The Archie comic above popped up on my Tumblr dashboard this morning.
I have questions.
- Which albums are Betty and Veronica listening to?
- Doesn’t the one on the left look a bit like Meet The Beatles!, with its big white header and arrangement of 4 face/egg/floating orb things?
- …but does any Beatles album cover look like the one on the right?
- Could the fact the covers appear to feature 4 eggs each have inspired the “I am the egg-man” lyrics from “I Am The Walrus“?
- Does the fact that I started thinking about how valuable those records would be if they were real and their covers were horrific misprints mean that I have a record-buying problem?*
- Did the illustrator have a background in entomology?
- How much thought went into which beetle would represent which Beatle?
- By the time this comic was drawn (1965), were John and Paul already perceived in America as the group’s leading/co-equal creative forces?
- Is that why they’re nearly the same color?
- Was it intentional that John and Paul are on a head-butting collision course, or it merely accidental foreshadowing?
- By the time this was drawn, had George developed his reputation for being the quiet, sullen Beatle?
- Is that why he’s blue?
- Is that why he has vicious pinchers?
- …or are his vicious pinchers a vicious comment on his teeth, which seem to have been drawn even more unflatteringly than they needed to be?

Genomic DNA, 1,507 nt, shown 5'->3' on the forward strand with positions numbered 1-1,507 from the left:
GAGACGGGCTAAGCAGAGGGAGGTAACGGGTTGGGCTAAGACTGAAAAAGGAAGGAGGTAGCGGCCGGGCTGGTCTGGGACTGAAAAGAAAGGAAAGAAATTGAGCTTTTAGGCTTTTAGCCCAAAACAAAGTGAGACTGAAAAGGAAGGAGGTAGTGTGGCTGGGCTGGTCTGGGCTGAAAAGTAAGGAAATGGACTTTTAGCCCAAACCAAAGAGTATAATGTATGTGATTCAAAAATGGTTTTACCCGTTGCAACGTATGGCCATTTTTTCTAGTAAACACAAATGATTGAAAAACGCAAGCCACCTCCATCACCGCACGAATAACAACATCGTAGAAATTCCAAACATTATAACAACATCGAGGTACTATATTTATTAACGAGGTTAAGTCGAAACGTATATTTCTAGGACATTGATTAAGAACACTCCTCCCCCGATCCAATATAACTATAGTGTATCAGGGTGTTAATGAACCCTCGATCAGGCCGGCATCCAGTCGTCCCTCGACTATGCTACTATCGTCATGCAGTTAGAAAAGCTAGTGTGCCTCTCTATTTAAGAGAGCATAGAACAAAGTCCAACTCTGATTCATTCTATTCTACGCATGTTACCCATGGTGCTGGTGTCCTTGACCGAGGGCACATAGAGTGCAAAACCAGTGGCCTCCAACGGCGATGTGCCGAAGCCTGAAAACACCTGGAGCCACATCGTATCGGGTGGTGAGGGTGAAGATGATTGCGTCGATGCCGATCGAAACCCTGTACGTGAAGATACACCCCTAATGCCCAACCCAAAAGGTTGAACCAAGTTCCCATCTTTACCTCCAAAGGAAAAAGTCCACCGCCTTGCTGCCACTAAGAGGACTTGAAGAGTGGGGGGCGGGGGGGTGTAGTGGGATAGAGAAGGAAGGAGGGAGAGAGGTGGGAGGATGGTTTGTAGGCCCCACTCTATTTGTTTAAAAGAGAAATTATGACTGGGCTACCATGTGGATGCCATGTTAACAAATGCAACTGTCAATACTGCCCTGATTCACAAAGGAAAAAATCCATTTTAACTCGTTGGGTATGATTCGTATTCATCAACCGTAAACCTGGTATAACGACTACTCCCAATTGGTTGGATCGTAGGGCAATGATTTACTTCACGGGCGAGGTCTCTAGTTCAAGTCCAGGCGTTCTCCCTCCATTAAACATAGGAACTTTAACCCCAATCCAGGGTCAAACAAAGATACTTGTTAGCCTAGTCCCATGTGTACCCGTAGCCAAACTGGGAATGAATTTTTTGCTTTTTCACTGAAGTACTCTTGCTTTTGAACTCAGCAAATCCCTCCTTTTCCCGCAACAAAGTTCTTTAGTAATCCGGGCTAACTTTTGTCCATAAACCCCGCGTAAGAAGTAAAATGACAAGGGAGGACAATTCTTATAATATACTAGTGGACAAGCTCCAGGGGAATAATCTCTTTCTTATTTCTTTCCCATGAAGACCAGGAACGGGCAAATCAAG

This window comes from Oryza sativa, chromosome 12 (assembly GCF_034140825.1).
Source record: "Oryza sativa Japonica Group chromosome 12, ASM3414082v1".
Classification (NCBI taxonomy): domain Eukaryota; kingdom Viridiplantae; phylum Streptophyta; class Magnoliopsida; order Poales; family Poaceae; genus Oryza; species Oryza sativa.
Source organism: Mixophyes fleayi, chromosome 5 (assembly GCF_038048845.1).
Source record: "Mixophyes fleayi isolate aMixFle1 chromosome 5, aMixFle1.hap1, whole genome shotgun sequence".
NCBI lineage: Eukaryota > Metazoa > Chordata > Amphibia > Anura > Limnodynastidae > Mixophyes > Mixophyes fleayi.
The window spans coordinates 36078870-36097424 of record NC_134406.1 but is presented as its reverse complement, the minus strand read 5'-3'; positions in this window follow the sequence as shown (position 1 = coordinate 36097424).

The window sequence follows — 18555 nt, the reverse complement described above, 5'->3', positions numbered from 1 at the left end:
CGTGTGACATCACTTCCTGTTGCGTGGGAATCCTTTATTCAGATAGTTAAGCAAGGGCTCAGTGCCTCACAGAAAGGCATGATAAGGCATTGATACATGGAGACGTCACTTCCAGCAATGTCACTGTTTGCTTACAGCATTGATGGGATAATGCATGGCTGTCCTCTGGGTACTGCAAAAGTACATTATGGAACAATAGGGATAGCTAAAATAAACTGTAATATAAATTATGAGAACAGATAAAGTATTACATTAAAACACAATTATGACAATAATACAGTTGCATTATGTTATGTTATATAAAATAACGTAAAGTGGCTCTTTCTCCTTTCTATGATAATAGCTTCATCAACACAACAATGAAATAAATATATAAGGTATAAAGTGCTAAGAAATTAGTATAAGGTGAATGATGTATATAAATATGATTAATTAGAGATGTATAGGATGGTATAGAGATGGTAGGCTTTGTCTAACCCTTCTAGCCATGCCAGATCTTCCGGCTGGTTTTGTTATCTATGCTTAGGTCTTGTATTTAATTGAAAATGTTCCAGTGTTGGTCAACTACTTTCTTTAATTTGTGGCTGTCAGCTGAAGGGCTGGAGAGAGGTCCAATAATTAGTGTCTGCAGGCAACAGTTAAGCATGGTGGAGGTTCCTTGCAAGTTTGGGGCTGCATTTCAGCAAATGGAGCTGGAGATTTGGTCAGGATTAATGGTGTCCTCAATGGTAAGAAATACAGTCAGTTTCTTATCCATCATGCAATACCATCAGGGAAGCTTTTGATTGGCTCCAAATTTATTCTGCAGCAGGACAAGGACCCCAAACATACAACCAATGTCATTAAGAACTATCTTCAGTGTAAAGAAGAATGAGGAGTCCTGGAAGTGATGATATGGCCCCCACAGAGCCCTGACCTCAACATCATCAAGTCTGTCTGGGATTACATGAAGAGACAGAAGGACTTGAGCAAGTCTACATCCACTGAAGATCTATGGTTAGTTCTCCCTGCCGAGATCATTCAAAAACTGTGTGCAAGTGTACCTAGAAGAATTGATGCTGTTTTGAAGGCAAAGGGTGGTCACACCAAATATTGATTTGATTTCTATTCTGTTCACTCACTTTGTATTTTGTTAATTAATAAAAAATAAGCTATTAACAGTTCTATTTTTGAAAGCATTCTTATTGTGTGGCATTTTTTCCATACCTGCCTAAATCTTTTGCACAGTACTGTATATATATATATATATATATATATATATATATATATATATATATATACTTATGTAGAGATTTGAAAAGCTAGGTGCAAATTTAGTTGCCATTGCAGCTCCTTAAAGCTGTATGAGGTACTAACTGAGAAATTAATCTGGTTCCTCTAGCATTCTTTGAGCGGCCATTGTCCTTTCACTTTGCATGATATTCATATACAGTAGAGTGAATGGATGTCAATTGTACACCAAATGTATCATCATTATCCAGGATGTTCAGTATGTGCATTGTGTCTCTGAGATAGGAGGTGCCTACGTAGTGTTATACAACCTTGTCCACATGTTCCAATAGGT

- Could Ringo have been drawn any more appropriately — all goofy and off to the side?
- Should we read more into his being green, given that his second-class role in the group could have easily inspired envy?
- Should that same inference be applied to his positioning on the actual Meet The Beatles! cover?
- Are those blue suede shoes Hiram’s rockin’?
- Might Hiram’s kicks imply that The Beatles were stepping on the older generation’s metaphorical shoes, or was Elvis too young at the time to represent Hiram’s generation?
- Am I reading too much into this comic?*
*Please do me the kindness of not answering this one.
As for the rest, I’d love to hear your thoughts and interpretations in the comment section below, especially if you were alive and kickin’ when this comic came out.
Since this illustration was featured on the comic’s cover, I thought it fitting to close with one of my favorite Beatles covers of all time — Fiona Apple’s interpretation of “Across The Universe.” Enjoy.